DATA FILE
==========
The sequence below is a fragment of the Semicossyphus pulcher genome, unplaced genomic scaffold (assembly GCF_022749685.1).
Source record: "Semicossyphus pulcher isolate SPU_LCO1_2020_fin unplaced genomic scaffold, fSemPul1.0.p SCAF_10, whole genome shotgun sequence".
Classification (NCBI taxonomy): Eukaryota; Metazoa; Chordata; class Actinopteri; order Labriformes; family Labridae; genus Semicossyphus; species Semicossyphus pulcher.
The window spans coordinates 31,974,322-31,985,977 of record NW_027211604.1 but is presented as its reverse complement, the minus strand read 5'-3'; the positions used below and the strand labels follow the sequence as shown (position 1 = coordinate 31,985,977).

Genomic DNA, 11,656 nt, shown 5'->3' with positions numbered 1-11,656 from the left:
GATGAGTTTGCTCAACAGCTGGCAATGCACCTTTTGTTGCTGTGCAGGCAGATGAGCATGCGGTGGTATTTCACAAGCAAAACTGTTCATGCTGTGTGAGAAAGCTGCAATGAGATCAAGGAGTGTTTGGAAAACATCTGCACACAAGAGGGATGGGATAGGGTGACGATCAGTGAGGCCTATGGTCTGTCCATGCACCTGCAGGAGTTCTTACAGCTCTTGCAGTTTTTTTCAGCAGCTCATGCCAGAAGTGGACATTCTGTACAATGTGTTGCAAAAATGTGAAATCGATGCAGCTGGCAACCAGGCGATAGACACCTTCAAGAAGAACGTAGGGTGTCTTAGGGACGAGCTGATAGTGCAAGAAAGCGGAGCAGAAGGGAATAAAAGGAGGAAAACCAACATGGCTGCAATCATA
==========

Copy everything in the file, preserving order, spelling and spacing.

The sequence below is a fragment of the Semicossyphus pulcher genome, unplaced genomic scaffold (assembly GCF_022749685.1).
Source record: "Semicossyphus pulcher isolate SPU_LCO1_2020_fin unplaced genomic scaffold, fSemPul1.0.p SCAF_10, whole genome shotgun sequence".
Classification (NCBI taxonomy): Eukaryota; Metazoa; Chordata; class Actinopteri; order Labriformes; family Labridae; genus Semicossyphus; species Semicossyphus pulcher.
The window spans coordinates 31,974,322-31,985,977 of record NW_027211604.1 but is presented as its reverse complement, the minus strand read 5'-3'; the positions used below and the strand labels follow the sequence as shown (position 1 = coordinate 31,985,977).

Genomic DNA, 11,656 nt, shown 5'->3' with positions numbered 1-11,656 from the left:
GATGAGTTTGCTCAACAGCTGGCAATGCACCTTTTGTTGCTGTGCAGGCAGATGAGCATGCGGTGGTATTTCACAAGCAAAACTGTTCATGCTGTGTGAGAAAGCTGCAATGAGATCAAGGAGTGTTTGGAAAACATCTGCACACAAGAGGGATGGGATAGGGTGACGATCAGTGAGGCCTATGGTCTGTCCATGCACCTGCAGGAGTTCTTACAGCTCTTGCAGTTTTTTTCAGCAGCTCATGCCAGAAGTGGACATTCTGTACAATGTGTTGCAAAAATGTGAAATCGATGCAGCTGGCAACCAGGCGATAGACACCTTCAAGAAGAACGTAGGGTGTCTTAGGGACGAGCTGATAGTGCAAGAAAGCGGAGCAGAAGGGAATAAAAGGAGGAAAACCAACATGGCTGCAATCATA